# Metrics and topologies

I could use some insight in the form of a summary.

Can the topology of a manifold determine the metric use on it? Or is the metric completely independent of topology and coordinates systems?

## Answers and Replies

WannabeNewton
Science Advisor
The concept of a coordinate system has no meaning for arbitrary metric spaces; that is something we work with on ##C^n## manifolds. Every metric space is a topological space; the metric naturally determines a topology on the space by generating one through the base of open balls of the metric. On the other hand, not every topological space is a metric space; this is where metrization theorems come in.

pasmith
Homework Helper
Every metric space is a topological space; the metric naturally determines a topology on the space by generating one through the base of open balls of the metric.

It is also possible for different metrics to generate the same topology.

Thank you. So I'm not sure, which came first a topology or the metric. It would seem to me that you cannot have a metric until you first have a set of points to form a distance function onto. But perhaps that doesn't require the points to be a topology.

pasmith
Homework Helper
Thank you. So I'm not sure, which came first a topology or the metric. It would seem to me that you cannot have a metric until you first have a set of points to form a distance function onto. But perhaps that doesn't require the points to be a topology.

Metrics and topologies are both structures which can be put on arbitrary non-empty sets in order to define a notion of "closeness". Having done that one can then define notions of convergence of sequences and continuity of functions.

There is a sense in which topological spaces are more general than metric spaces, in as much as every metric space is a topological space but not every topological space can be a metric space.

Do the separation axioms on a topology imply a metric? If there is a continuous function from one point or set to another, doesn't that continuous function imply a measure between points, namely the continuous function has a different value for one point than for another, perhaps only for two point very close to each other?

And more generally, can you have a function on points without a metric between them. I mean, if there is a continuous function, then df/dx can be defined, and dx is a distance, right?

Do the separation axioms on a topology imply a metric? If there is a continuous function from one point or set to another, doesn't that continuous function imply a measure between points, namely the continuous function has a different value for one point than for another, perhaps only for two point very close to each other?

Urysohn's metrization theorem does exactly this. It says that if a topology on $X$ is Hausdorff (a separation condition), regular (a separation condition), and second-countable (a condition stating that the topology isn't too rich), then there exists a metric on on $X$ giving rise to said topology.

Urysohn's metrization theorem does exactly this. It says that if a topology on $X$ is Hausdorff (a separation condition), regular (a separation condition), and second-countable (a condition stating that the topology isn't too rich), then there exists a metric on on $X$ giving rise to said topology.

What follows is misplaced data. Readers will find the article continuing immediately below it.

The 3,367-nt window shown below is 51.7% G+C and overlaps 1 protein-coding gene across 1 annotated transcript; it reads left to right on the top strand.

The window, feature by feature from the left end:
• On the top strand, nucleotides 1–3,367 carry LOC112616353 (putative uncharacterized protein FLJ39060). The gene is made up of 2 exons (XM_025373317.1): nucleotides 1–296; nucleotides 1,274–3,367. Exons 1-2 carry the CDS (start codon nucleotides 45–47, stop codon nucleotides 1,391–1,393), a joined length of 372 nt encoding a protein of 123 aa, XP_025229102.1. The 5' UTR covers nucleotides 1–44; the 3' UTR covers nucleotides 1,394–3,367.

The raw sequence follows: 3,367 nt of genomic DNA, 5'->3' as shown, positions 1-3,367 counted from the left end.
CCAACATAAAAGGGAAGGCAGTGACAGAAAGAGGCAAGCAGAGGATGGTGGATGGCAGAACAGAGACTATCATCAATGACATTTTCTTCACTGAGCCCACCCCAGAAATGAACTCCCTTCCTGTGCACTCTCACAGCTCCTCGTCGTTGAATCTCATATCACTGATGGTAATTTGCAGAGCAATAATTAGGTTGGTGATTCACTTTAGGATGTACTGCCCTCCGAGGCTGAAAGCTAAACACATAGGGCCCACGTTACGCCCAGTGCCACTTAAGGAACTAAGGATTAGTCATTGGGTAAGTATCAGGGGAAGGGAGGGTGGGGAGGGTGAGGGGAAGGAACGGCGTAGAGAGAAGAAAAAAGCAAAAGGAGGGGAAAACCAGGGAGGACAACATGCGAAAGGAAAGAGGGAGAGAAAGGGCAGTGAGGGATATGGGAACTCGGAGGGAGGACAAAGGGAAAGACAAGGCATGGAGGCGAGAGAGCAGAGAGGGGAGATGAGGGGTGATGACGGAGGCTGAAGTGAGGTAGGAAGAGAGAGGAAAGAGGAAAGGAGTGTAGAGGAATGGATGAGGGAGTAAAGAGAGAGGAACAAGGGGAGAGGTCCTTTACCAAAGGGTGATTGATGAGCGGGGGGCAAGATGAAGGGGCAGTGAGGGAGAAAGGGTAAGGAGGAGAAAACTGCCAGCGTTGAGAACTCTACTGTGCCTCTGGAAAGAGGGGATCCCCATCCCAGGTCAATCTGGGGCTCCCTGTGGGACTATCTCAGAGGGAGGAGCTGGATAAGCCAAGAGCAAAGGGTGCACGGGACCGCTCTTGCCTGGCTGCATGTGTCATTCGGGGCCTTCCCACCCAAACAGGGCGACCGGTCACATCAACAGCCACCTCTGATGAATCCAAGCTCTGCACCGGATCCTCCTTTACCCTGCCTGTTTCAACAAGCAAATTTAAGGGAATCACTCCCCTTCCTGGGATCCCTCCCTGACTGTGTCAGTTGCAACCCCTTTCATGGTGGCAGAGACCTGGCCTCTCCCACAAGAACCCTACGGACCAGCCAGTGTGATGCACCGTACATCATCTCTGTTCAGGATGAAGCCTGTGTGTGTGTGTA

When you say, "giving rise to said topology", that seems confusing to me. Your first statements make it sound as though the topology already exists, with certain properties such as Hausdorff, etc. So would it be sufficient to say, ",then there exists a metric on X", without the rest of the sentence?

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pwsnafu
Science Advisor
When you say, "giving rise to said topology", that seems confusing to me. Your first statements make it sound as though the topology already exists, with certain properties such as Hausdorff, etc. So would it be sufficient to say, ",then there exists a metric on X", without the rest of the sentence?

The phrase "giving rise to a topology" means there exists a metric, such that the topology induced by said metric, is equivalent to the original topology you started with.

So to be precise: you have a set ##T## with topology ##\mathcal{T}##. Now ##\mathcal{T}## is metrisable if and only if there exists metric ##d## (which induces a metric ##\mathcal{D}## via open balls) satisfying ##\mathcal{T}=\mathcal{D}##.

WannabeNewton
Science Advisor
And more generally, can you have a function on points without a metric between them. I mean, if there is a continuous function, then df/dx can be defined, and dx is a distance, right?

A function is a purely set theoretic concept so no there is no need for a notion of distance whatsoever. Also, you need the notion of differentiability to define derivatives, continuity isn't enough. For continuity you just need a topology but for differentiability you need a ##C^n## differentiable structure (##n \geq 1##). Finally, ##dx## has absolutely no relation to distance.

The phrase "giving rise to a topology" means there exists a metric, such that the topology induced by said metric, is equivalent to the original topology you started with.

So to be precise: you have a set ##T## with topology ##\mathcal{T}##. Now ##\mathcal{T}## is metrisable if and only if there exists metric ##d## (which induces a metric ##\mathcal{D}## via open balls) satisfying ##\mathcal{T}=\mathcal{D}##.

"a metric", you say. Is there a way to discern what kind of metric it is for a given topology, or what signature the metric might have? Or does this theorem only state that a metric can be constructed. Or does this mean that you can construct a metric of your chosing?

So to be precise: you have a set ##T## with topology ##\mathcal{T}##. Now ##\mathcal{T}## is metrisable if and only if there exists metric ##d## (which induces a topology ##\mathcal{D}## via open balls) satisfying ##\mathcal{T}=\mathcal{D}##.

For no more cofusing arise :)